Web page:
Tuesday, January 24, 2006
The National Fatwa Council is yet to determine whether substances used in Botox injections, commonly used for cosmetic treatment, are halal, or acceptable for use by Muslims, the Bernama news agency reported.
The council's chairman, Shukor Husin, said the organisation was still awaiting a report on Botulinum toxin type A, commercially known as Botox. He said the techniques used to inject Botox into the body also needed to be scrutinised to see whether they constituted plastic surgery, which is generally prohibited in Islam.
"We understand that the substance is used for medical purposes and based on that, as of today, we stand by the principle that since it was for medical use, it is okay to use it," Dr Shukor said. "What needs to be looked into is the scope of its use that has expanded from medical to cosmetic purposes."
The fatwa council is struggling with the same question that has long bothered American regulators: under our regulatory regime, at least, once a drug or device is approved for one use, there is nothing to stop a doctor from prescribing it for other, unapproved uses. In the United States, Botox was originally approved for eye muscle disorders and cervical distonia (a neurological disorder that causes neck and shoulder muscles to contract). The product, which is the toxin secreted by the bug that causes botulism, relaxes muscles. Unrelaxed muscles cause wrinkles, so plastic surgeons started using it "off label" to make their patients look younger. Eventually, the FDA cleared the drug for the single cosmetic purpose of improving the appearance of the frown lines between the eyebrows. With that one narrow cosmetic indication Allergan was free to pitch the drug to plastic surgeons, who have used it to smooth wrinkles in all sort of places.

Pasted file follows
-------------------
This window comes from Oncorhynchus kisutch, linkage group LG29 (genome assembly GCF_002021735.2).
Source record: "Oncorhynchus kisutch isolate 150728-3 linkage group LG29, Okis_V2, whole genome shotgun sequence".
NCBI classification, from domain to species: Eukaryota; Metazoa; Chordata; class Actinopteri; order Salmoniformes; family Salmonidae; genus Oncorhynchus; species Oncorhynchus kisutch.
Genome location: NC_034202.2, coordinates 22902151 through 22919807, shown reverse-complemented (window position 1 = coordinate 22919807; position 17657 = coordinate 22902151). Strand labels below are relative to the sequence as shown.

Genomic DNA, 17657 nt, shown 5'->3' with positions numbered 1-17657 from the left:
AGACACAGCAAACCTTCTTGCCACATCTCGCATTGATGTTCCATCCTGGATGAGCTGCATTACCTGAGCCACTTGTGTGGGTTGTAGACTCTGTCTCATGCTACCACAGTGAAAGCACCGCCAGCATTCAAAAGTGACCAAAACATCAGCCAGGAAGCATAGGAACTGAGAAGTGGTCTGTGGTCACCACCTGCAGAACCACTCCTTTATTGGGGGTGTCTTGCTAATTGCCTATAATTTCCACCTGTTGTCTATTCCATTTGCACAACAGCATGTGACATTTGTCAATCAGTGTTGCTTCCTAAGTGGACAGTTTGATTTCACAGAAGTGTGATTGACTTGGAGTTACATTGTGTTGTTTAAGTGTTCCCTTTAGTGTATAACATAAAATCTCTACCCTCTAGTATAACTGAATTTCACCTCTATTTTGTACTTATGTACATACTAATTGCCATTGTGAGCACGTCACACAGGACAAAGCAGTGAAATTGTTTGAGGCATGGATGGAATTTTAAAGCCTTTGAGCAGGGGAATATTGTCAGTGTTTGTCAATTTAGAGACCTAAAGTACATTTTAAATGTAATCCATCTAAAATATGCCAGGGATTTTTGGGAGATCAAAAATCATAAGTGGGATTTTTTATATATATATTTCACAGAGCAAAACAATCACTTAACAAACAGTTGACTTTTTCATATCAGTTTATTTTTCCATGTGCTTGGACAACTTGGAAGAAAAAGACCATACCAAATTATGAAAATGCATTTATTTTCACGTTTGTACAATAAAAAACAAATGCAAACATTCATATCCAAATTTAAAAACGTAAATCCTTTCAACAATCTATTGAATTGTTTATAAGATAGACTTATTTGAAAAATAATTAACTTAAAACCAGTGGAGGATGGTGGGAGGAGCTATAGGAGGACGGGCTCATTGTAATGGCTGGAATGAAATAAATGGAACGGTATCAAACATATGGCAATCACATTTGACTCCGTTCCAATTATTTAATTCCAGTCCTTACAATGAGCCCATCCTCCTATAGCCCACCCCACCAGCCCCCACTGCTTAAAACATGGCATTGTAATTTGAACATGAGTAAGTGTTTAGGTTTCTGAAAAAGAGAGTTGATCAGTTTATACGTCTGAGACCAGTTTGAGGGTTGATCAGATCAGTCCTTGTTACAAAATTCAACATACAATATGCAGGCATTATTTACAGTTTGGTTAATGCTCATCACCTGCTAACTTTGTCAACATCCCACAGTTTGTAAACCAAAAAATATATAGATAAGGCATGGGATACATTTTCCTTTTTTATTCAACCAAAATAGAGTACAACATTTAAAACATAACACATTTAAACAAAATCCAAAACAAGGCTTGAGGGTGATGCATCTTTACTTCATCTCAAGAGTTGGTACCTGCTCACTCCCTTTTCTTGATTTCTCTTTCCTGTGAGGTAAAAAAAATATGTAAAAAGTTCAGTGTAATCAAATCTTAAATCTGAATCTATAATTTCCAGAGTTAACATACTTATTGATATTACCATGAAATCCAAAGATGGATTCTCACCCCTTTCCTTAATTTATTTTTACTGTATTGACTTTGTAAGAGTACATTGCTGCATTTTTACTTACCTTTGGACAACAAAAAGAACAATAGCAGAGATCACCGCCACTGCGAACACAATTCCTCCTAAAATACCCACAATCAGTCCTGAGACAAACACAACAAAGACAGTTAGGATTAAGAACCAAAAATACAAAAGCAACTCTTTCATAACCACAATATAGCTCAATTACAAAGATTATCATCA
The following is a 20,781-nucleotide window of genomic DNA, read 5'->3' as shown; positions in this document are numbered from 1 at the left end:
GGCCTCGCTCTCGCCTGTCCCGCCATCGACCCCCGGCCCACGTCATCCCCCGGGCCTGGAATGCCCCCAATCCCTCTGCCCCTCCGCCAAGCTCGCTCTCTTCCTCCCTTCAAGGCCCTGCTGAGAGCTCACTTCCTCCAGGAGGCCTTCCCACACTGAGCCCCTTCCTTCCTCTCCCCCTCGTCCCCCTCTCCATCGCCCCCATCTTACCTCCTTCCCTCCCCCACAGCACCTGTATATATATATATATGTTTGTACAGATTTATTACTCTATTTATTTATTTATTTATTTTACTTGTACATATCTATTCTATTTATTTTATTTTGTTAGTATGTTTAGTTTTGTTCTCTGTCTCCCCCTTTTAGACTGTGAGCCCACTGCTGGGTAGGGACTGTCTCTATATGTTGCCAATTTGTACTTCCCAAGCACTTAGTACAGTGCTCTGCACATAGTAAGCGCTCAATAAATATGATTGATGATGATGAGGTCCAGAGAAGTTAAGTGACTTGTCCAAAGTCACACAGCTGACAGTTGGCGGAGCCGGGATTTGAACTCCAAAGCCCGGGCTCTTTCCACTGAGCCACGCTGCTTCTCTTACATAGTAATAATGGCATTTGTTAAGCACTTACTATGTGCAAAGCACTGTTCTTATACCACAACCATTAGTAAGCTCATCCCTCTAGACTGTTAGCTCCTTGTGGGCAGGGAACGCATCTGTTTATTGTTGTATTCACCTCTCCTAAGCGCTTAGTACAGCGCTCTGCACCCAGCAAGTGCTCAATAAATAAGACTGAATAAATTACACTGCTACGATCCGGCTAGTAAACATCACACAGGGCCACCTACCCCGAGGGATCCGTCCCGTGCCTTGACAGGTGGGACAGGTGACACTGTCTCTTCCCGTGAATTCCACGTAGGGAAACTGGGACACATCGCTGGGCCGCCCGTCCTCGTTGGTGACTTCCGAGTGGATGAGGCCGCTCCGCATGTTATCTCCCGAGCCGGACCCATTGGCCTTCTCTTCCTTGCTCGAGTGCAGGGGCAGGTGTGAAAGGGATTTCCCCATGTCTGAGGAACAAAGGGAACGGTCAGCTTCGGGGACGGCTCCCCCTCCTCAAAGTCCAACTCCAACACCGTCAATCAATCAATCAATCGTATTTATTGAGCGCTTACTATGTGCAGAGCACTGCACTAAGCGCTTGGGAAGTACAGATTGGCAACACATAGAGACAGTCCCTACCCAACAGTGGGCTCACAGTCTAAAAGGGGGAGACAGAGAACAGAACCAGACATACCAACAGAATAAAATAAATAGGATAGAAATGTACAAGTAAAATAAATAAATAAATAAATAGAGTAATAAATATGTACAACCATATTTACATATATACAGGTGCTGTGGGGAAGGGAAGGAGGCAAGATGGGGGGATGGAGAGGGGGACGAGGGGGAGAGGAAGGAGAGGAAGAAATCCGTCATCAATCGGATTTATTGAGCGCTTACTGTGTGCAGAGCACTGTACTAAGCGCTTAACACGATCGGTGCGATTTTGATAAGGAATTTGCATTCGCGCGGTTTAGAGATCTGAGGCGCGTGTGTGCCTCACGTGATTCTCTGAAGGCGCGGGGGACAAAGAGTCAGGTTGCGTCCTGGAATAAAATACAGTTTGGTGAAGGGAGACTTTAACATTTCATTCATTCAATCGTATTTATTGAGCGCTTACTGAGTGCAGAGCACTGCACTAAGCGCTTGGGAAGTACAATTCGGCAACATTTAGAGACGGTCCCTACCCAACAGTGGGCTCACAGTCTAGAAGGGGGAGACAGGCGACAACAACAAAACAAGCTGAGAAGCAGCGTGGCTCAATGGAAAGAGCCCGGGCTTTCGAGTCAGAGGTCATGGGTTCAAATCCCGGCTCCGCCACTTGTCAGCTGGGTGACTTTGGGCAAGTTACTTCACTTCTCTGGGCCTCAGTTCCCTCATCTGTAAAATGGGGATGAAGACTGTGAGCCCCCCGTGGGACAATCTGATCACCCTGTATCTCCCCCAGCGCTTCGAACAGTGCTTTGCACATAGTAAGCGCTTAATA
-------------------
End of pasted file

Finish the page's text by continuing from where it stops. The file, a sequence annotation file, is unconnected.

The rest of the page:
Next up: Botox seems to have a huge impact on migraine headaches. Rumor has it that the drug is on track for approval for that indication within the next couple of years. Some plastic surgeons will inject it for that "off-label" purpose now, but the indication will vastly increase the market because the manufacturer will be able to advertise it for that purpose and will have a reason to call on physicians who more typically treat patients with migraines.
Of course, the next question for the fatwa council is this: if a woman who suffers from migraines gets Botox injections that also happen to smooth her wrinkles, does that cosmetic byproduct vitiate the original medical purpose of the procedure?
Actually, Botox really seems to work. I'd known about this application for a long time, and Monday I met somebody whose wife has benefited from it -- since her plastic surgeon has been injecting her, no migraines.